Orbital pole


The north orbital poles of the Solar System planets all lie within Draco. The central yellow dot represents the Sun's north pole. Jupiter's north orbital pole is colored orange, Mercury's pale blue, Venus's green, Earth's blue, Mars's red, Saturn's magenta, Uranus's grey, and Neptune's lavender. That of the dwarf planet Pluto is shown as the dotless cross off in Cepheus.

An orbital pole is either point at the ends of an imaginary line segment that runs through the center of an orbit (of a revolving body like a planet) and is perpendicular to the orbital plane. Projected onto the celestial sphere, orbital poles are similar in concept to celestial poles, but are based on the body's orbit instead of its equator.

The north orbital pole of a revolving body is defined by the right-hand rule. If the fingers of the right hand are curved along the direction of orbital motion, with the thumb extended and oriented to be parallel to the orbital axis, then the direction the thumb points is defined to be the orbital north.

The poles of Earth's orbit are referred to as the ecliptic poles. For the remaining planets, the orbital pole in ecliptic coordinates is given by the longitude of the ascending node (☊) and inclination (i): l = ☊ - 90°, b = 90° - i.

Object [1] i[1] l b RA Dec
Mercury 48.331° 7.005° 318.331° 82.995° 18 h 43 m 57.1 s +61° 26′ 52″
Venus 76.678° 3.395° 346.678° 86.605° 18 h 32 m 1.8 s +65° 34′ 1″
Earth [a]140° 0.0001° [a]50° 89.9999° 18 h 0 m 0 s +66° 33′ 38.84″
Mars 49.562° 1.850° 319.562° 88.150° 18 h 13 m 29.7 s +65° 19′ 22″
Ceres 80.494° 10.583° 350.494° 79.417° 19 h 33 m 33.1 s +62° 50′ 57″
Jupiter 100.492° 1.305° 10.492° 88.695° 18 h 13 m 0.8 s +66° 45′ 53″
Saturn 113.643° 2.485° 23.643° 87.515° 18 h 23 m 46.8 s +67° 26′ 55″
Uranus 73.989° 0.773° 343.989° 89.227° 18 h 7 m 24.1 s +66° 20′ 12″
Neptune 131.794° 1.768° 41.794° 88.232° 18 h 13 m 54.1 s +67° 42′ 8″
Pluto 110.287° 17.151° 20.287° 72.849° 20 h 56 m 3.7 s +66° 32′ 31″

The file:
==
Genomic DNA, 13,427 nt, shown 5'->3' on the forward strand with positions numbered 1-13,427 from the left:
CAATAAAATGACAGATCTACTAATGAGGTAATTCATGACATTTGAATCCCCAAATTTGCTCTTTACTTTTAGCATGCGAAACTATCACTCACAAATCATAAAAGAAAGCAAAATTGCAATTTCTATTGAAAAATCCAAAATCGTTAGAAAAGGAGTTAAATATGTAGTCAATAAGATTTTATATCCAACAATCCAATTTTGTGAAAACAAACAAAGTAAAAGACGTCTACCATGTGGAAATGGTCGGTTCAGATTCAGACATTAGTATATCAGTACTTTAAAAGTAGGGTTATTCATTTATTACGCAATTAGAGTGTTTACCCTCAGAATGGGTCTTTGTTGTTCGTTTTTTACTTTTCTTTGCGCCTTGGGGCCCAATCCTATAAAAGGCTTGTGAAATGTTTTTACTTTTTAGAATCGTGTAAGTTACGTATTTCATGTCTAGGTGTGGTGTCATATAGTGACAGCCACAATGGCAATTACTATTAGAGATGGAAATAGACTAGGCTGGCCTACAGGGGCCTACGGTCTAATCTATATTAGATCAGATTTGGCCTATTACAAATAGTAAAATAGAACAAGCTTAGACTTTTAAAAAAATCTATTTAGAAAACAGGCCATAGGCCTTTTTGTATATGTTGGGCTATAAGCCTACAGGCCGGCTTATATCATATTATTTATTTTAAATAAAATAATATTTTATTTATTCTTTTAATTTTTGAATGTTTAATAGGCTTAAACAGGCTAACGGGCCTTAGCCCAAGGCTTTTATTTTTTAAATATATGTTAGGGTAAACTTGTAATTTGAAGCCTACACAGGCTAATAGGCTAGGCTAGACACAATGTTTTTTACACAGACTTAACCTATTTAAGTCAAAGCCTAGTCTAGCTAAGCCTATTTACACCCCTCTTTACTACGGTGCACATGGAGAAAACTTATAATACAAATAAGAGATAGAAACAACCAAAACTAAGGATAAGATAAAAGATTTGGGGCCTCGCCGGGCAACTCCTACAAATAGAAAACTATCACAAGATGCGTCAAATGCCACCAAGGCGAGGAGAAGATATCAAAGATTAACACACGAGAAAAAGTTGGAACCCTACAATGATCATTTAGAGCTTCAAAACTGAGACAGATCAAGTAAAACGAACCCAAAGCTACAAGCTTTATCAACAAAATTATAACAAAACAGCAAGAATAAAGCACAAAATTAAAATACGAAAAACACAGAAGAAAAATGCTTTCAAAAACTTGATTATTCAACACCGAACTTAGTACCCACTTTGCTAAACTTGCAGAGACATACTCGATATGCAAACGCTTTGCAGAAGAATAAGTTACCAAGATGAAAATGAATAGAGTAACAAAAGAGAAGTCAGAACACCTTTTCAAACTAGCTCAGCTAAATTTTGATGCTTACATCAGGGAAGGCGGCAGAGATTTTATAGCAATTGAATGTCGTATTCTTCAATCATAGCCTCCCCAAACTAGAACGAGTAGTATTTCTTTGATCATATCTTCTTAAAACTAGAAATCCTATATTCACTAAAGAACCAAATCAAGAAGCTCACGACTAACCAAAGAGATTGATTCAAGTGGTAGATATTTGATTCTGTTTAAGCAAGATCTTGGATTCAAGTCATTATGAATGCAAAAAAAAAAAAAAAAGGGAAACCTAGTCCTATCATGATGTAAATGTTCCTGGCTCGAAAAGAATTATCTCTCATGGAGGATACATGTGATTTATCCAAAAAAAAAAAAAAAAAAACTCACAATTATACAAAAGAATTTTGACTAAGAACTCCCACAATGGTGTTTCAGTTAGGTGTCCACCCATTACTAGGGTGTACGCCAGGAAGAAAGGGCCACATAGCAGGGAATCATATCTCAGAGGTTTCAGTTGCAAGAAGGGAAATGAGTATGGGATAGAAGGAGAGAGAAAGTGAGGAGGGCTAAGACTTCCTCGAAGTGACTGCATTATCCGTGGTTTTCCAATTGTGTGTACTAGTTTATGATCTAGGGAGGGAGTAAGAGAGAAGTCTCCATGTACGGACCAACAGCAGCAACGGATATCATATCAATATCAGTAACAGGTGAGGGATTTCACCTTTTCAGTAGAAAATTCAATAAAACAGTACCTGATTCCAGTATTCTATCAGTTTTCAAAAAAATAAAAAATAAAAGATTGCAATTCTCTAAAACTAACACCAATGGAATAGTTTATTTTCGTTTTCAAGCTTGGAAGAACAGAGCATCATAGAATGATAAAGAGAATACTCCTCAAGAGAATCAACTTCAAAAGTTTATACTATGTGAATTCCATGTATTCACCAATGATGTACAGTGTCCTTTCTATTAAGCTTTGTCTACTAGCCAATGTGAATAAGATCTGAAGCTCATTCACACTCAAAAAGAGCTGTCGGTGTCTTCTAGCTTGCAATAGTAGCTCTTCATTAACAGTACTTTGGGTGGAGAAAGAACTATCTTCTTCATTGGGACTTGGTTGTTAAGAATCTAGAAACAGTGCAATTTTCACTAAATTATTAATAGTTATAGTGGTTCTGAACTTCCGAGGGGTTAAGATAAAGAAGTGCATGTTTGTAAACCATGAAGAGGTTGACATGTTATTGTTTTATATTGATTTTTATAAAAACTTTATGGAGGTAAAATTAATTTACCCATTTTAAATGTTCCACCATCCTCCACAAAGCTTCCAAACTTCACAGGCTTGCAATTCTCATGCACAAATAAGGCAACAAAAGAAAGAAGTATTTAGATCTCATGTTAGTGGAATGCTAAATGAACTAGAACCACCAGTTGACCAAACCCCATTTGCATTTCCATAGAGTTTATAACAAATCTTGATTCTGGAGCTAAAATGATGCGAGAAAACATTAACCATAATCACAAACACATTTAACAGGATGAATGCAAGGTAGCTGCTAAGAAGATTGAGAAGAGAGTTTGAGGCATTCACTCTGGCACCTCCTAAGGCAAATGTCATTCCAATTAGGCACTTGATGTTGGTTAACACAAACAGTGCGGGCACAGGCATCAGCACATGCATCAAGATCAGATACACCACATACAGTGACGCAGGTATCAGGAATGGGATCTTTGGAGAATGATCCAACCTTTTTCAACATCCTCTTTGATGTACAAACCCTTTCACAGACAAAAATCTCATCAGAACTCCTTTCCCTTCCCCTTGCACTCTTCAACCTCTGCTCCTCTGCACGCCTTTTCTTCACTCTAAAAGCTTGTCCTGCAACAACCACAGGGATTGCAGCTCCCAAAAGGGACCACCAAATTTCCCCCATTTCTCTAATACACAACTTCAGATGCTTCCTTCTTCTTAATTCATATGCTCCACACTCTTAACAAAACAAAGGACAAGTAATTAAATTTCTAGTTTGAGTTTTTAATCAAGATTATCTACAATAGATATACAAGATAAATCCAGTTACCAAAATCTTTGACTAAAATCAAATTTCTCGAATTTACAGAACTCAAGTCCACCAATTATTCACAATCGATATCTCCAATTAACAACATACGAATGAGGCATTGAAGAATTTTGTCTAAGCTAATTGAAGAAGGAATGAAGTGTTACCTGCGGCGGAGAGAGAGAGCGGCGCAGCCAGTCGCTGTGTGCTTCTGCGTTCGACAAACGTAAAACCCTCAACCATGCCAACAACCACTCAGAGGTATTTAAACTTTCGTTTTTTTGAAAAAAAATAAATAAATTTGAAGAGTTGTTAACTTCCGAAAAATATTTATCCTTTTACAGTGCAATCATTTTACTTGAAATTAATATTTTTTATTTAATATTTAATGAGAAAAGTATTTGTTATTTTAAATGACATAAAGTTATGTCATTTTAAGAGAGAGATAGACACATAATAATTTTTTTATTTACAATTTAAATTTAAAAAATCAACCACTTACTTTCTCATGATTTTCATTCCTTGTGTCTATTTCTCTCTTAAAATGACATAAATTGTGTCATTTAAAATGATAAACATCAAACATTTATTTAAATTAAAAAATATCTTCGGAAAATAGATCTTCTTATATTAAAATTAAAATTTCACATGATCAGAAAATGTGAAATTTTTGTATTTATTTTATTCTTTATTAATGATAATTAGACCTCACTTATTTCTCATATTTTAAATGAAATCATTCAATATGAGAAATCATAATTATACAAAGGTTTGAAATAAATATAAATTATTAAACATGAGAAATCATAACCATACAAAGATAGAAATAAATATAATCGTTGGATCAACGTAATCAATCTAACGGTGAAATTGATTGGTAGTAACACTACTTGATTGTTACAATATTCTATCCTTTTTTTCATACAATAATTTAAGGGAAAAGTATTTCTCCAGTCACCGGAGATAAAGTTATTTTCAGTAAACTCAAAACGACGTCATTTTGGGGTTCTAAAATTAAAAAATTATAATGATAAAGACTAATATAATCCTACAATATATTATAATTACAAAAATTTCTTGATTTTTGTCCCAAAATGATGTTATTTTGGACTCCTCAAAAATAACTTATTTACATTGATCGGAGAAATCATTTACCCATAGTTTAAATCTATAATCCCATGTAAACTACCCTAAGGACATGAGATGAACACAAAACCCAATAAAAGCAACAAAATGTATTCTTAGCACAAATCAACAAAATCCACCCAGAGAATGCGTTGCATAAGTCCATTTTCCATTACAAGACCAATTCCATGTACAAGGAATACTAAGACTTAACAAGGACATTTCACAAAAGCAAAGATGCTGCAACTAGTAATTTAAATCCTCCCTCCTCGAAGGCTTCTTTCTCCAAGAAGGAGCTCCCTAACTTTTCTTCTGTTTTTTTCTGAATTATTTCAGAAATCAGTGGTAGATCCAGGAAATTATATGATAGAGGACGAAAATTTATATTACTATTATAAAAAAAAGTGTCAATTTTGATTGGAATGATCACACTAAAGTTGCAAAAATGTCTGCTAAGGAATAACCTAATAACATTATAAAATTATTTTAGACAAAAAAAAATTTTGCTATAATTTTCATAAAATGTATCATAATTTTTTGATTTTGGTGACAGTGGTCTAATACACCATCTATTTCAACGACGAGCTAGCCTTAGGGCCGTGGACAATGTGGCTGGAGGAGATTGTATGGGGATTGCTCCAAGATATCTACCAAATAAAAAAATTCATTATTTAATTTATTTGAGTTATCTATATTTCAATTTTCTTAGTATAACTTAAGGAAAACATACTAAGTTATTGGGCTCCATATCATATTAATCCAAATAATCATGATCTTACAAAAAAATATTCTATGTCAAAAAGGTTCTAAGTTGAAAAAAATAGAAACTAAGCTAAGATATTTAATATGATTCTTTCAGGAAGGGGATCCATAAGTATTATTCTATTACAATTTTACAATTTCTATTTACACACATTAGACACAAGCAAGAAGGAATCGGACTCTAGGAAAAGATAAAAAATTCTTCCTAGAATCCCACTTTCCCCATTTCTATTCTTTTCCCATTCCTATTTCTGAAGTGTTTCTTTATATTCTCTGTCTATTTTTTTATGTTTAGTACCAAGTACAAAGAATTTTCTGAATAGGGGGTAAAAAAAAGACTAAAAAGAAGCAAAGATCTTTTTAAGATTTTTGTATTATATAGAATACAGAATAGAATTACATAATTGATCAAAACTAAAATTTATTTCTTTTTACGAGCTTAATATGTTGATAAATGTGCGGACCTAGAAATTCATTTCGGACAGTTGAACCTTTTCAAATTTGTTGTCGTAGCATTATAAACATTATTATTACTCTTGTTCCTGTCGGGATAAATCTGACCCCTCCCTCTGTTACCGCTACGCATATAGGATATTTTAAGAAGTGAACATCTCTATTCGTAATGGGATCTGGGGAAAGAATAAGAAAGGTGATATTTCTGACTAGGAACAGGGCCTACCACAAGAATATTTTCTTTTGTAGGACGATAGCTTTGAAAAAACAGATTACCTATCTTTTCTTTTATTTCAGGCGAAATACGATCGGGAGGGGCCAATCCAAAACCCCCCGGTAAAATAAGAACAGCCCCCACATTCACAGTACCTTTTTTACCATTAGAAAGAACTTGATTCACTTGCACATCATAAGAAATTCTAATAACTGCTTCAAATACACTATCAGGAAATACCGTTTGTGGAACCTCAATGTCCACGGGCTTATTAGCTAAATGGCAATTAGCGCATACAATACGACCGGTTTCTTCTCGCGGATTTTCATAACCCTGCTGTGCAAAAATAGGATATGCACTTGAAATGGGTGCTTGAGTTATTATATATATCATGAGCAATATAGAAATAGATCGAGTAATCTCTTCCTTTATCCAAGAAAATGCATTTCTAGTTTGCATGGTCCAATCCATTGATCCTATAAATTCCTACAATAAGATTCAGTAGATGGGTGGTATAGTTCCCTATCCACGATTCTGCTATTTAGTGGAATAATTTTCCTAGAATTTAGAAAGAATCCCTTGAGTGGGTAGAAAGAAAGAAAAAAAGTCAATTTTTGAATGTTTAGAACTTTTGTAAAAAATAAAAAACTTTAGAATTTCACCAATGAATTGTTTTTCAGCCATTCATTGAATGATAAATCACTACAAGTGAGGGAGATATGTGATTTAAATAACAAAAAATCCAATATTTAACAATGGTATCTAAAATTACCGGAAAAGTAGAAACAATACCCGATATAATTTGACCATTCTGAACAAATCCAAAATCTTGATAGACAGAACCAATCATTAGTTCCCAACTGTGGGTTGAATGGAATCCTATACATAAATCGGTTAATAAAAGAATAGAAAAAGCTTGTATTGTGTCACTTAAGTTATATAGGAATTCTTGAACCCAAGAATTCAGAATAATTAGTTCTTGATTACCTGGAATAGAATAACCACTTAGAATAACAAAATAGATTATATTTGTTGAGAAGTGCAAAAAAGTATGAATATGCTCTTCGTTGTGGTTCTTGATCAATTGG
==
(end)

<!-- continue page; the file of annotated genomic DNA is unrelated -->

Ecliptic Pole

The ecliptic is the plane on which Earth orbits the Sun. The ecliptic poles are the two points where the ecliptic axis, the imaginary line perpendicular to the ecliptic, intersects the celestial sphere.

The two ecliptic poles are mapped below.

North ecliptic pole.png
The north ecliptic pole is in Draco.
South ecliptic pole.png
The south ecliptic pole is in Dorado.

Due to axial precession, either celestial pole completes a circuit around the nearer ecliptic pole every 25,800 years.

As of 1 January 2000, the positions of the ecliptic poles expressed in equatorial coordinates, as a consequence of Earth's axial tilt, are the following:

  • North: right ascension 18h 0m 0.0s (exact), declination +66° 33′ 38.55″
  • South: right ascension 6h 0m 0.0s (exact), declination −66° 33′ 38.55″

It is impossible anywhere for either ecliptic pole to be at the zenith in the night sky. By definition, the ecliptic poles are located 90° from the Sun's position. Therefore, whenever and wherever either ecliptic pole is directly overhead, the Sun must be on the horizon. The ecliptic poles can contact the zenith only within the Arctic and Antarctic circles.

The galactic coordinates of the North ecliptic pole can be calculated as l = 96.38°, b = 29.81° (see Celestial coordinate system).

See also

Notes & References

  1. ^ a b When inclination is very near 0, the location of nodes is somewhat uncertain, and is less useful to orient the orbit. Likewise when latitude is very near a pole (±90°), the longitude is less certain or useful.
  1. ^ a b Data from "HORIZONS Web-Interface". JPL Solar System Dynamics. NASA. Retrieved 2020-09-01. Used “Ephemeris Type: Orbital Elements”, “Time Span: discrete time=2451545”, “Center: Sun (body center)”, and selected each object's barycenter. Results are instantaneous osculating values at the precise J2000 epoch, and referenced to the ecliptic.